Postdoc fellows and students involved: Ciprian Dobre (PUB, postdoc), Alexandru Costan (KerData, postdoc), Elena Buruceanu (PUB, Master student).

Task 3: High Performance Image Processing using the Map-Reduce Framework

Goals. The main goal of this task is to develop a distributed platform for image processing and management in Clouds and private data centers based on the Map-Reduce paradigm. For the storage layer we rely on BlobSeer, leveraging its natural support for large unstructured data such as documents, pictures in any format or other multimedia content. We plan to use two Cloud platforms for our experiments: Windows Azure Cloud and a GPU-based platform in a private cloud. One subtask will focus on face recognition algorithms and another one will involve image segmentation using Hadoop with GPU acceleration.

Results. This task main purpose was to define a new framework for processing Computer Vision applications in general, and Image Indexing applications in particular, with two important objectives in mind: achieving highly reliable matching results from large sets of data and obtaining real-time or near real-time performance. The infrastructure for our framework consists in a private OpenNebula Cloud on which it was deployed a Hadoop implementation. A first step towards this purpose was designing and implementing a new model for mapping the tasks in Hadoop framework using GPU processing. Besides modifying the mapper and reducer in order to run in a GPU environment, we also proposed new implementations for the partitioner. The partitioner is the one that assigns a certain (key-value) pair representing the output of a mapper to a reducer. By default, the partitioner in Hadoop assigns tasks according to the hash of the key. Most of the Computer Vision applications generate a large number of intermediate (key-value) pair which represents a problem if we want to store all the intermediate data in the Device memory (without any call to the distributed file system). For this purpose we implemented different data storing algorithms depending on the Map-Reduce application: baseline global memory implementation, shared memory implementation, and aligned memory implementation.

PhD Students involved: Elena Apostol (PhD student at PUB), Diana Moise (PhD student at KerData)

A Romanian student was involved in this task for his BS thesis, at PUB:

Multimedia Indexing and Retrieval in Cloud Systems

  • Student: Nadina Ioana Şovăială (PUB)
  • PUB Advisor: Elena Apostol (PUB)

Task 4: Fault tolerance support for HPC applications through VM migration

Goals. We plan to explore the feasibility of leveraging virtual machine migration in IaaS clouds in order to pro-actively migrate VM instances that are predicted to fail to safer hosts, with the purpose of reducing the failure rate of HPC applications running inside the VM instances. The feasibility of such an approach is subject to a trade-off: a reduction in failure rate implies lower checkpointing frequency and thus lower overhead, but it comes at additional cost which depends on many factors, such as the overhead and accuracy of the failure prediction, the overhead generated by live migration itself, etc. Our goal is to model this trade-off by defining and analyzing the factors that play a critical role when put in the context of real HPC applications that are ported to IaaS clouds. Based on the findings, we plan to explore how to combine and adapt the migration, fault prediction and checkpointing techniques for best performance results.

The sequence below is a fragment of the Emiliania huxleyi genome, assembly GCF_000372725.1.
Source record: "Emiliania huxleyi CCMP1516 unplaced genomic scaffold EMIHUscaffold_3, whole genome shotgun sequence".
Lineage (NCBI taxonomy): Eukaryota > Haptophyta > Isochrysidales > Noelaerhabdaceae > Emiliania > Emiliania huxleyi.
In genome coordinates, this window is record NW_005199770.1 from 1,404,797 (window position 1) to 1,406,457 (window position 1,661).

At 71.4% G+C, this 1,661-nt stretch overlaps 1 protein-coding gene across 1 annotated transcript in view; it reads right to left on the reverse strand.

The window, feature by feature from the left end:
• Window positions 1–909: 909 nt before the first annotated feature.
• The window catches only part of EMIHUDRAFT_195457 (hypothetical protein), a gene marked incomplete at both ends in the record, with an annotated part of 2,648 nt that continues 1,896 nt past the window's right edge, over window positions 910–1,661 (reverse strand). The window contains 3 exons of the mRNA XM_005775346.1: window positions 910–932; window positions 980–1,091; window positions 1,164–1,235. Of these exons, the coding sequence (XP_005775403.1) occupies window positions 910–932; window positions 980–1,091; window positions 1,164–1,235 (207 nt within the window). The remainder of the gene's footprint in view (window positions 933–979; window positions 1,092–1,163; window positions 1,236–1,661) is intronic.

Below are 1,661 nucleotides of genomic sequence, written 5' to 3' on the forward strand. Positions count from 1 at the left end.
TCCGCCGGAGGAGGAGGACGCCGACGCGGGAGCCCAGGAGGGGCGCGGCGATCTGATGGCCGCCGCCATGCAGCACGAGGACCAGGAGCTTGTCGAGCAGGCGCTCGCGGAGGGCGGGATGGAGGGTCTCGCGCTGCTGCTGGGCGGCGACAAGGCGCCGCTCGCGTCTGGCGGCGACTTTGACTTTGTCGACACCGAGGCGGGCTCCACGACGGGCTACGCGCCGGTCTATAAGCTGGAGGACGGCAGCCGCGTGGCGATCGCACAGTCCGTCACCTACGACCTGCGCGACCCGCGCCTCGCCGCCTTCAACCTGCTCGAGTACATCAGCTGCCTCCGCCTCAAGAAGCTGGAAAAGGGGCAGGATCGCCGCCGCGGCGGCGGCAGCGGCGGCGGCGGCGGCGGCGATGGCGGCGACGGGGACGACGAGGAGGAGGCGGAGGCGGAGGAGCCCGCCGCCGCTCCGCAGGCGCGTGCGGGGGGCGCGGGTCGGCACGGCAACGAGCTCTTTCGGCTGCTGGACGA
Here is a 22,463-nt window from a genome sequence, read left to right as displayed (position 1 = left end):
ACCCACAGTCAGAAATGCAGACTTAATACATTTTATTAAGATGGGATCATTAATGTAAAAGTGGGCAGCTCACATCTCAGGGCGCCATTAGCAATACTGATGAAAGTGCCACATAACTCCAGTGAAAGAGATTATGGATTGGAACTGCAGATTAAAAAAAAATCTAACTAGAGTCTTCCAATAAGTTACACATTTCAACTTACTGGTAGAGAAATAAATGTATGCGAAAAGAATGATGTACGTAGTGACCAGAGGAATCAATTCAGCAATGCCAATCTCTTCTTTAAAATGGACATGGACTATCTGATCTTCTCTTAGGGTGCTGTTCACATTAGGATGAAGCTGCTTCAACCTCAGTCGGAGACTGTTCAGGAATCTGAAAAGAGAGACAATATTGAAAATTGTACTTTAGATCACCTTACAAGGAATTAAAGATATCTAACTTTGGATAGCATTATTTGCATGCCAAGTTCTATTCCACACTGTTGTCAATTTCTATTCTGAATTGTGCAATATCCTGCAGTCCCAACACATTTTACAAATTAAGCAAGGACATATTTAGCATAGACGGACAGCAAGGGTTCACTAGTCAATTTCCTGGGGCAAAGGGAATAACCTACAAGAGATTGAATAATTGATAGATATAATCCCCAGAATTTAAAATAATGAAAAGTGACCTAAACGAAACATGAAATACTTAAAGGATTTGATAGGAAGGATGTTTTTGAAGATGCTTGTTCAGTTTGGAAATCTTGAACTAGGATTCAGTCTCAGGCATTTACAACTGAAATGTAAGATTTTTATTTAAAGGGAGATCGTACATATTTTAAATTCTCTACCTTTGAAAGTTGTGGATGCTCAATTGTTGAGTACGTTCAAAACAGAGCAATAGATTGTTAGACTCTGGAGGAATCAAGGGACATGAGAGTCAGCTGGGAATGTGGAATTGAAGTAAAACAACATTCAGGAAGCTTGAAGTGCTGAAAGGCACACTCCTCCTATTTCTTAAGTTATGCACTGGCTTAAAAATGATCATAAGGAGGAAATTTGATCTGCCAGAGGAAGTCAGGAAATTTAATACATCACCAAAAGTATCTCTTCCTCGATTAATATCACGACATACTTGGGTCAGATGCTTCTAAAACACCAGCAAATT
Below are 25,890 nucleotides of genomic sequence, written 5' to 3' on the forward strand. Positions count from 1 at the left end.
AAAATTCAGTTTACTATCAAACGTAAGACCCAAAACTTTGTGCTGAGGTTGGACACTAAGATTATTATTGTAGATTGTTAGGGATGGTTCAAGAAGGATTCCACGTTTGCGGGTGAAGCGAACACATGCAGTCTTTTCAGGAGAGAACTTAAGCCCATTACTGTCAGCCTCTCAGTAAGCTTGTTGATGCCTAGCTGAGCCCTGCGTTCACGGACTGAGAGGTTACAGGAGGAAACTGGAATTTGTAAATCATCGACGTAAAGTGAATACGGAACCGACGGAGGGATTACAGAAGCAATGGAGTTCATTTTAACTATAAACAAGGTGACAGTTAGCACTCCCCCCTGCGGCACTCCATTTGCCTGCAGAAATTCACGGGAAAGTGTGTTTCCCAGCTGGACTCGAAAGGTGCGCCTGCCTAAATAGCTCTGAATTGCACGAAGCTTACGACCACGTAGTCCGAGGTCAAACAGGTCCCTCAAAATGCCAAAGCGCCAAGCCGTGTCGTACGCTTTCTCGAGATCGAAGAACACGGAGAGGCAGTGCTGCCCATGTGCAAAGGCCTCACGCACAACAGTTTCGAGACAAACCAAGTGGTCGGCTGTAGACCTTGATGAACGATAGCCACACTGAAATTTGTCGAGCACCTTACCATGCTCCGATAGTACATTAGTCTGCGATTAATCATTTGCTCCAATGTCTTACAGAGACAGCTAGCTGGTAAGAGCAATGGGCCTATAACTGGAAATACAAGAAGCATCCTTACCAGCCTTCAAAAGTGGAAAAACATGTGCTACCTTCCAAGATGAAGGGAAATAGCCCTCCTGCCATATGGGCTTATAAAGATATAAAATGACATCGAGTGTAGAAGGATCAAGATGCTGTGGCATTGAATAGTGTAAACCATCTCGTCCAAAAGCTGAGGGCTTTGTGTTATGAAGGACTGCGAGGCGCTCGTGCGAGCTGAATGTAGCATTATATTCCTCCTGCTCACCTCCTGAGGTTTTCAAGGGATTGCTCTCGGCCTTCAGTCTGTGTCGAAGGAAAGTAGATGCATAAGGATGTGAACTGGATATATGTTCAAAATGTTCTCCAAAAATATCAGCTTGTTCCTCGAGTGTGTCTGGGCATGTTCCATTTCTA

Results. A first step towards this goal consisted in exploring ways to deploy, boot and terminate VMs very quickly, enabling cloud users to exploit elasticity to find the optimal trade-off between the computational needs (number of resources, usage time) and budget constraints. We built a VM management system based on the FUSE interface leveraging the high throughput under increased concurrency of BlobSeer. We integrated it within the Nimbus cloud to allow fast VM deployment / snapshotting/ live migration. An adaptive prefetching mechanism is used to reduce the time required to simultaneously boot a large number of VM instances on clouds from the same initial VM image (multi-deployment). This proposal does not require any foreknowledge of the exact access pattern. It dynamically adapts to it at run time, enabling the slower instances to learn from the experience of the faster ones. Since all booting instances typically access only a small part of the virtual image along almost the same pattern, the required data can be pre-fetched in the background. In parallel, we investigated ways to ensure the anonimity of the data management layer, a requirement for HPC applications deployed into the clouds.

Postdoc fellows involved: Bogdan Nicolae (JLPC, postdoc), Catalin Leordeanu (PUB, postdoc) during a 1-month internship at KerData, Alexandru Costan (KerData, postdoc) during a 1-week visit at Argonne National Lab..

A Romanian student was involved in this task for his BS thesis, at PUB:

BlobSeer Anonimity module

(Click for more information)

  • Student: Andrei Bogdanescu (PUB)
  • PUB Advisor: Catalin Leordeanu (PUB)

Long visits of Junior Researchers in 2012

  • Elena Apostol (PhD student at PUB) visited KerData for 2 months. Topic: Task 3, specifically, running experiments on the Azure cloud and on private cloud deployed on Grid5000.
  • Catalin Leordeanu (Postdoc fellow at PUB) visited KerData for 1 month. Topic: running experiments on the Grid5000 platform to validate the results obtained in the context of Task 1 of 2011 and publish them in a journal paper.

Costs for 2012 activities

  • Costs: Postdoc, PhD student, Master student visits and internships at Rennes: 8500 euros. Senior researcher visits at Rennes: 2500 euros. Senior researcher visits at Bucharest: 4000 euros. Total: 15000 euros.
  • Funding: Associate Team: 10000 euros; Romanian co-funding (ERRIC project): 5000 euros. Total: 15000 euros.